EU intergovernmental body
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Why is the concept of the EU difficult to understand?

The European Union (EU) is a unique economic and political union between 27 countries, namely Austria, Belgium, Bulgaria, Croatia, Cyprus, the Czech Republic, Denmark, Estonia, Finland, France, Germany, Greece, Hungary, Ireland, Italy, Latvia, Lithuania, Luxembourg, Malta, the Netherlands, Poland, Portugal, Romania, Slovakia, Slovenia, Spain, and Sweden.

On the 31st of January 2020 The United Kingdom left the organization.

This kind of union is defined as an “intergovernmental body“, or better, a body juridically located above the sovereign States that exists due the binding agreement signed by these 27 countries.

What does “intergovernmental body” mean?

Before explaining the concept of “intergovernmental”, I would like to ask you a few questions I bet you can answer with no troubles: How can you easily identify your country of origin or other ones? What are their distinctive elements?

I think some of your answers have been: “My country is such because of our culture and language”, “My country differs from others due to our customs and traditions”, or, “My country is made up of 15 regions and the capital is headquartered in the Northern part”.

All of these answers or similar are correct.

Most of the definitions in books, manuals and accredited online sources refer to the EU only as an union in terms of economic and political elements.

This without mentioning the concept of “national border“, so obvious to understand when talking about our own country, so complex to interpret when talking about the European Union.

Here is an example:

Italy is a sovereign state (we are going to deepen this topic later in the following articles) composed of 20 regions which is guided and led by the Political and Judicial System, through Legislative (Parliament), Executive (Government), and Judicial (Magistracy) powers.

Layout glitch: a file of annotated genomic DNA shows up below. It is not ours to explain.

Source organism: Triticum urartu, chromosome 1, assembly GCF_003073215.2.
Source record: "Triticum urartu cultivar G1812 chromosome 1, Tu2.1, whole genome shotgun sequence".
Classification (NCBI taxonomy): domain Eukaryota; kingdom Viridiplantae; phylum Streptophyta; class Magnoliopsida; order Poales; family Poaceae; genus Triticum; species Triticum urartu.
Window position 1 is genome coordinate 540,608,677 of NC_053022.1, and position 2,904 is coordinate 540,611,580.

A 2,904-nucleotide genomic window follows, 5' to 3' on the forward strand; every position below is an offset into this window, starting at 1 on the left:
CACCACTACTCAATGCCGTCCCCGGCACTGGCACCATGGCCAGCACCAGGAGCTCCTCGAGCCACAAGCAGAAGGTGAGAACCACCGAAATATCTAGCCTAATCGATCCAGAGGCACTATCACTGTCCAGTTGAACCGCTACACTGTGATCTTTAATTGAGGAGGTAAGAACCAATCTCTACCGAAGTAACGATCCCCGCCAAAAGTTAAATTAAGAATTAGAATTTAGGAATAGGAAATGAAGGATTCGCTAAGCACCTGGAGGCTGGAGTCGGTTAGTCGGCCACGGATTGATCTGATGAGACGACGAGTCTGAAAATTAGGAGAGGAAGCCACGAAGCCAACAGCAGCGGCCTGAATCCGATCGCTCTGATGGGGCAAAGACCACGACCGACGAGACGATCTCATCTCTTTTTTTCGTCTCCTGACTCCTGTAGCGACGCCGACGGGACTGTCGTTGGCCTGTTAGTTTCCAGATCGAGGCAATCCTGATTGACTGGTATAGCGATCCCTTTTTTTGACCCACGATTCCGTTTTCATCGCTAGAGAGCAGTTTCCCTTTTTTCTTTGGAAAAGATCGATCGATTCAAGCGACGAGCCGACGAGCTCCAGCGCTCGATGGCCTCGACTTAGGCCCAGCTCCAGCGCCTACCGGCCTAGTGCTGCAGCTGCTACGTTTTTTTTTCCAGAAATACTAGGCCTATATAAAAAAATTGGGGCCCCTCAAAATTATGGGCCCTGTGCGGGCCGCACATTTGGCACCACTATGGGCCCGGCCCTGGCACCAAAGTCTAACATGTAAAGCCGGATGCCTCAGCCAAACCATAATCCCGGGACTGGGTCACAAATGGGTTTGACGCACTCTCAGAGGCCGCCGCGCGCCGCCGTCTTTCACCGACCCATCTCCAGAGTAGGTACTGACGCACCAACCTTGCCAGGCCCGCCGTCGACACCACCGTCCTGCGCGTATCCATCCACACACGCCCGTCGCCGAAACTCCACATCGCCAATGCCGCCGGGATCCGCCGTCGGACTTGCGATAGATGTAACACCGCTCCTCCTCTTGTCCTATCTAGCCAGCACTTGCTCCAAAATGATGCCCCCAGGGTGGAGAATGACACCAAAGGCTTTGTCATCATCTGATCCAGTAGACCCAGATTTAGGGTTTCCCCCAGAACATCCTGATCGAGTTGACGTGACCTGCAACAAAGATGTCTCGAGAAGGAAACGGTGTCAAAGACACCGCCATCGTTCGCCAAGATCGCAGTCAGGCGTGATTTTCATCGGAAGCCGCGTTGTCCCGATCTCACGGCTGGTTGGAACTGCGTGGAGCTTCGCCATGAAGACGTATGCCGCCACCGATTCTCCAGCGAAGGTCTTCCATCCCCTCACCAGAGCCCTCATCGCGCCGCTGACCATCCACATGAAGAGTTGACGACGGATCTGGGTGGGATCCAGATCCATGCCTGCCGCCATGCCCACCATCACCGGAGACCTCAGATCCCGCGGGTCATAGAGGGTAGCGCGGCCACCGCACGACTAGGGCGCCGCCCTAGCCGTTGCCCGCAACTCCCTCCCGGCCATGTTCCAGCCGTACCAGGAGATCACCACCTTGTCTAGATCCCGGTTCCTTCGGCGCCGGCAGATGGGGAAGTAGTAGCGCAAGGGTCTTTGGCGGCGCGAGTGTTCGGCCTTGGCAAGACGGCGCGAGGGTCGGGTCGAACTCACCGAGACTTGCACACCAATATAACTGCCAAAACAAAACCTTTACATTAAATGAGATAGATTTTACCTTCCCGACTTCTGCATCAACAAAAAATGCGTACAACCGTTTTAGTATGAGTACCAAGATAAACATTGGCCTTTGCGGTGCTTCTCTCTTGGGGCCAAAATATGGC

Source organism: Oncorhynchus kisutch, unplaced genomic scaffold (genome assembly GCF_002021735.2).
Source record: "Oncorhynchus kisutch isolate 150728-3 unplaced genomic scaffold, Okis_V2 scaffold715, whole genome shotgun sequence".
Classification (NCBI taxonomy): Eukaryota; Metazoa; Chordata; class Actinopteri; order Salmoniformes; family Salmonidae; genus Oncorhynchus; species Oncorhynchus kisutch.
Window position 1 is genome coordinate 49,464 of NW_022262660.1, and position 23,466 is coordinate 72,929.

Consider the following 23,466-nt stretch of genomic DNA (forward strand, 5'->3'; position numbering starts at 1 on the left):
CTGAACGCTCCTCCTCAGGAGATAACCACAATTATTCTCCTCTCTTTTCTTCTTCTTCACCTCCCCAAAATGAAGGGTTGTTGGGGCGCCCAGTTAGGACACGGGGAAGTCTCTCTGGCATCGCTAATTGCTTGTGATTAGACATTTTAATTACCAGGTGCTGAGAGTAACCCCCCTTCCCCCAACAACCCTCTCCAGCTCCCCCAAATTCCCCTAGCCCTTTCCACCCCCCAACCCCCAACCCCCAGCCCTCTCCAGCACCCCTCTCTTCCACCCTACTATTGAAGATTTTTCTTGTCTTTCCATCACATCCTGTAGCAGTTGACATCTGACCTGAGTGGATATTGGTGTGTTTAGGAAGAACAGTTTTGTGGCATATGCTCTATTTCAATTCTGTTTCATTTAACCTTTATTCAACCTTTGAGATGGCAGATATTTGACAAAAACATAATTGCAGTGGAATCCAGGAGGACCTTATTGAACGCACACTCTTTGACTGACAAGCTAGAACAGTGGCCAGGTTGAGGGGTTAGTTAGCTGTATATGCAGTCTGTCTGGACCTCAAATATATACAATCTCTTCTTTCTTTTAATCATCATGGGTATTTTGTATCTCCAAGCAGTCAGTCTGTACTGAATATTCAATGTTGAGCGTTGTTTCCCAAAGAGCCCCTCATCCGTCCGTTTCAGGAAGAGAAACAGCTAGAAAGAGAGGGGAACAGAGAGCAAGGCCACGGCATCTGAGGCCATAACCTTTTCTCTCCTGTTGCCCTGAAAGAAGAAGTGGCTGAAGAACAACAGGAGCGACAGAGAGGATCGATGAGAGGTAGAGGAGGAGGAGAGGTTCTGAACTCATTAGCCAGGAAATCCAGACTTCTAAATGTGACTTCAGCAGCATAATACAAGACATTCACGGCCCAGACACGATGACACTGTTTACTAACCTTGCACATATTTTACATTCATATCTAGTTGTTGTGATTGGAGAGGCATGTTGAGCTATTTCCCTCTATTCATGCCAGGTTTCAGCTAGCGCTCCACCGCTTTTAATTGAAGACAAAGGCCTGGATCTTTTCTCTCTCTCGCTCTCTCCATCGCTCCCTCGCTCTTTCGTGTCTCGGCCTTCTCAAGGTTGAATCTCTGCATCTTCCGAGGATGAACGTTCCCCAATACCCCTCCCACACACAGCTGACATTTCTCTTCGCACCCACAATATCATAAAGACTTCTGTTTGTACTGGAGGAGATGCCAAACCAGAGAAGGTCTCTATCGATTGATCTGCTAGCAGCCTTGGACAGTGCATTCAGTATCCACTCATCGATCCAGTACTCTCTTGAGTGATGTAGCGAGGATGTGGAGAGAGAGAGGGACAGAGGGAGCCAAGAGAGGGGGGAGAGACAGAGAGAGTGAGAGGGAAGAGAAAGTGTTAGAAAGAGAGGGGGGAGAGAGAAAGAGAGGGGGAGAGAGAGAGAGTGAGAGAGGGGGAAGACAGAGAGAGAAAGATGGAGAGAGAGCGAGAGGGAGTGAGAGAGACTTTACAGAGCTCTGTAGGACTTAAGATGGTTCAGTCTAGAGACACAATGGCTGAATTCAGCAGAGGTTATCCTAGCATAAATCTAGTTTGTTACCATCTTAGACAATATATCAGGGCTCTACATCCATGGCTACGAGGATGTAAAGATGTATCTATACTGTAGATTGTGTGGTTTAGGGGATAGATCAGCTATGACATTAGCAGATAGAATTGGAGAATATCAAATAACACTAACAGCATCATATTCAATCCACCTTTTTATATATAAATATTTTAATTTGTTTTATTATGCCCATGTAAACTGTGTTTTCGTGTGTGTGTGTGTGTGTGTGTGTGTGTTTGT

Looking for the meaning of State, the Oxford dictionary provides the following clarifications State: “the political organization of an area under an independent government. An organised political community forming part of a country.” Following this logic, it is therefore difficult to get the sense of the EU, seen as a “State”.

Indeed, its “intergovernmental nature“, involving the governments of two or more countries, means that the actions taken by the EU are founded on treaties that have been approved voluntarily and democratically by all the EU Member States.

But intergovernmental is not a synonym of “supranational”, or having power or influence that transcends national boundaries or governments.

The sole body with this feature, is the European Central Bank (ECB) that even if it works with the national central banks of all EU countries, it acts independently, where its actions or decisions are not to be approved or discussed by Member States beforehand.

What does it mean to be a “Member State?”

For the moment being the East borders extend to Romania and are going to be likely enlarged in future years. Yet, to become a Member State, the potential candidate has to meet all the eligibility criteria:

  • Being a European state;
  • Respecting and committing to such values, namely: respect for human dignity and human rights;
  • Stable institutions able to guarantee the democracy, the rule of law, human rights and respect for and protection of minorities;
  • A functioning market economy and the capacity to cope with competition and market forces in the EU; (it means stable enough to enter into the market)
  • The ability to take on and implement effectively the obligations of membership, including the aims of political, economic and monetary union; (it means a manageable stability in the long run with the expectation of increasing it more and more later).

In other words, it is possible to define the European Union as a voluntary “association” by countries which have agreed some rules in order to proceed together and achieve certain results.


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Info Astrid Amodeo

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European citizen and Consular Agent. She has a diplomatic background and a degree in EU law. She began traveling abroad to study at the age of 14, knows seven foreign languages including Arabic and Russian, and is fluent in four of them. Committed to the EU and politics, Astrid writes for Liguria.Today and in each monthly appointment discusses a changing Europe, vast and complex but not difficult to be understood.

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